A tale of two heists: How TN cops linked Lalitha Jewellery and PNB robberies

On October 2, much to the embarrassment of the Tamil Nadu police, Trichy district woke up to its second big burglary in just a year. Men in animal masks had broken into the Lalitha Jewellery showroom in Trichy city and made away with gold worth at least Rs 13 crore. As visuals of the crime surfaced, the brazen act came across as a mockery of the law and order system prevailing in the district.

Only nine months ago, in January, masked men had entered the Punjab National Bank (PNB) at Bikshandarkoil in Trichy and made away with Rs. 19 lakh and 450 sovereigns of gold.

But even as the city police hastened to unearth the Lalitha Jewellery plot, rural Superintendent of Police Zia ul Haq who was handling the PNB case rushed to the latest site of crime. To the police officer, the similarities in the two cases were stunning and he saw an opportunity to follow a fresh trail in the January case. A path, that on Monday, finally closed two cases at once.

“In January when the PNB incident happened, we had four teams working on it. But we were literally groping in the dark,” admits the SP. “We knew they were wearing monkey caps and had used gas cutters to get into the building but that was it,” he adds.

Initially, the police believed that it could be the work of a ‘North Indian’ gang.

“But I was not convinced,” says the SP. “A gang from outside wouldn’t have done such a bold experiment. In fact, the scale of the crime convinced me that it was people from Tamil Nadu. But the criminals had removed the hard disc which stored videos from the bank and whatever footage we could manage to get was too unclear to help us,” he adds.

The trail seemed to go cold then and there. But what the police did know, was that an experienced welder had been in-charge of creating a hole in the wall of the bank to allow for the entry of the criminals. What followed was an interrogation of 300 welders across the district.

“We traced the tools that were used to a shop in Madurai and tried to use the sketches we created to get an identification but it was not possible,” he says. “Meanwhile, based on our interrogation of welders, we had zeroed in on a 28-year-old man named Radhakrishnan. He was an expert welder and had moved from Trichy to Dindugal in January. Tracing him was difficult but we had managed to get a photo. When we then showed this to the shopkeeper in Madurai, he immediately recognised him,” he adds.

But this wasn’t enough to arrest Radhakrishnan. And this is what led the SP to closely follow the Lalitha Jewellery case. In both instances, ¬†police had noted how holes were drilled to gain entry into the shop and the use of manual tools by the perpetrators.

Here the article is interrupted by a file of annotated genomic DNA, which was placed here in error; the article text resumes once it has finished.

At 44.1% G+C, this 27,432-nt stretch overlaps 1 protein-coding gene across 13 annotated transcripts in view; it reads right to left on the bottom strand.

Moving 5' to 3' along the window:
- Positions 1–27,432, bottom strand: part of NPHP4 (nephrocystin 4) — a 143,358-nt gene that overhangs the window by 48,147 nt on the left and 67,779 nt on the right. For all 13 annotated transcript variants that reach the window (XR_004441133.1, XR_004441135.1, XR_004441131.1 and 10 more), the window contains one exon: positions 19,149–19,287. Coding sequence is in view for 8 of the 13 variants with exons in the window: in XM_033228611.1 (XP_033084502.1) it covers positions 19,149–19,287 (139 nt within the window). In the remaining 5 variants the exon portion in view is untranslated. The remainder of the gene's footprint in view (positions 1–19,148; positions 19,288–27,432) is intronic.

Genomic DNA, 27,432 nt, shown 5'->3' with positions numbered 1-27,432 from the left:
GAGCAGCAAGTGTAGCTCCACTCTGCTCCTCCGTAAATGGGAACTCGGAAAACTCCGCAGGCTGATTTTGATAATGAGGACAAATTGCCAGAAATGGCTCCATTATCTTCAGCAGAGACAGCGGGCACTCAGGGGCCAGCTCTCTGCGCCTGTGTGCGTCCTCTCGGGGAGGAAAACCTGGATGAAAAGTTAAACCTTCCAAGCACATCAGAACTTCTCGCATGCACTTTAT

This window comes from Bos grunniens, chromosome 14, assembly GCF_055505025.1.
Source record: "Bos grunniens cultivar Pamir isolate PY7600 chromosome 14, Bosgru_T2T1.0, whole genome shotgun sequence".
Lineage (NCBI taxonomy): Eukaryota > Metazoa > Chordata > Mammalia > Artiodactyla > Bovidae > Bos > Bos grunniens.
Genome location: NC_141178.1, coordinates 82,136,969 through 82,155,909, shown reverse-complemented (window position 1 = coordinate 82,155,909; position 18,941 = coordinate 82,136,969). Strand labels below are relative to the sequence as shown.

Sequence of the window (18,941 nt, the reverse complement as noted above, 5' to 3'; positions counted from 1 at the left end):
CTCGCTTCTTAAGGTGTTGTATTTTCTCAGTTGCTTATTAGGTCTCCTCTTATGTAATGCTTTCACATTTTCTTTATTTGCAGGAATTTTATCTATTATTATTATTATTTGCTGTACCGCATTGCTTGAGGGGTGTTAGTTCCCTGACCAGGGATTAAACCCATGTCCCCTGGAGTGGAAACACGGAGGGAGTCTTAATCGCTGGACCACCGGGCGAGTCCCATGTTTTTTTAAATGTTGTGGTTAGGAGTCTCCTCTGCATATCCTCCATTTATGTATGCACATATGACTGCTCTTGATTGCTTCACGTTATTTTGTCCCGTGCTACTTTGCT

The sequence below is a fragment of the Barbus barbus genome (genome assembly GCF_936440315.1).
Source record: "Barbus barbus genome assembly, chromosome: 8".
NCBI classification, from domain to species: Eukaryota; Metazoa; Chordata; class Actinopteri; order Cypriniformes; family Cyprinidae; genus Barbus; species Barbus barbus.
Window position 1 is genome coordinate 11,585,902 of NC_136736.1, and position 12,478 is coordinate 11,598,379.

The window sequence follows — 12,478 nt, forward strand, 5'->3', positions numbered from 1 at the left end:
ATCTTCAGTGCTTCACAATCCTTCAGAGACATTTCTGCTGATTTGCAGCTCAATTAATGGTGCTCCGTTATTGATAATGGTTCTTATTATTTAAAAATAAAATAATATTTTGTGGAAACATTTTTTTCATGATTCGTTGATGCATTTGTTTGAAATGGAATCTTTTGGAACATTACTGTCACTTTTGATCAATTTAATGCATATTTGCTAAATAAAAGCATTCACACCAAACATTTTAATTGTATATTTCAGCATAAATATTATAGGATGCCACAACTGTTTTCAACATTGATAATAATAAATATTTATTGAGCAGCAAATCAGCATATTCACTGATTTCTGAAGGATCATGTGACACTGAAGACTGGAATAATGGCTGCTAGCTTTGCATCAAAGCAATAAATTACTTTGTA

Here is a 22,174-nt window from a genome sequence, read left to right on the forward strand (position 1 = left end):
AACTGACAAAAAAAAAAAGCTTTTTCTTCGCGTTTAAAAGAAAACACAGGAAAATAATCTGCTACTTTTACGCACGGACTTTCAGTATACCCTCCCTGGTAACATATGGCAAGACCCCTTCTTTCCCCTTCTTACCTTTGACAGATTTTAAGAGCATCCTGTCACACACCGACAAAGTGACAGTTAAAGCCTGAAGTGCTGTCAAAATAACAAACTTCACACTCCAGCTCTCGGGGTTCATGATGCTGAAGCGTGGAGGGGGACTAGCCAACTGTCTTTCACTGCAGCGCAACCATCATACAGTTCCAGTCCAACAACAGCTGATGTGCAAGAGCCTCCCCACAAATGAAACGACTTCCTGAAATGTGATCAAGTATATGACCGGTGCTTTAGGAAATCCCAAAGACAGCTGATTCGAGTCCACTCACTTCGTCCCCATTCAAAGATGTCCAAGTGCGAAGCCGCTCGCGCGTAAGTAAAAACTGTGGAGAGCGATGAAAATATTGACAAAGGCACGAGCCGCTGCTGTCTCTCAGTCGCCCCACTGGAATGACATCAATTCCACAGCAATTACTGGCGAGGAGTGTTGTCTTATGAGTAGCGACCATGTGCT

“The similarities were evident,” says the SP. But it was on Sunday, that all their work paid off.

The Trichy city police which had already apprehended Suresh, the main accused, also detained a man named C Ganesan who was allegedly involved in the crime.

According to City Commissioner K Amalraj, Ganesan during his interrogation admitted to the heist at Lalitha Jewellery and also confessed that he was involved in the Punjab National Bank burglary.

“When one person admits it, we know how to question the others involved,” the Commissioner tells TNM.

For the rural police, this lead was enough to take their case further.

“Ganesan is actually Radhakrishnan’s brother-in-law. Once this connection was established, we picked him up from Kannapatti village at the foothills of Kodaikanal in Dindigul district, where he was hiding along with his wife,” he says.

Before PNB, the gang had also made unsuccessful attempts at robbing the Indian Overseas Bank branch at Uppiliapuram, a Kerala-based private finance company at Samayapuram, and a co-operative bank at Manachanallur. According to the SP, these were all in and around Trichy district.

“We found that Suresh, Murugan and Ganesan were involved in the PNB case too,” he says. “Radhakrishnan seems to have only helped in the bank crime as of now,” he adds.

While the city police tell TNM that they have 95% of the jewellery stolen from the showroom, the rural police have to now begin efforts to trace the valuables stolen from PNB.

“We are confident that we will recover it post interrogation,” says the SP. “As of now, we have finally got an answer to a crime that has given us sleepless nights.”


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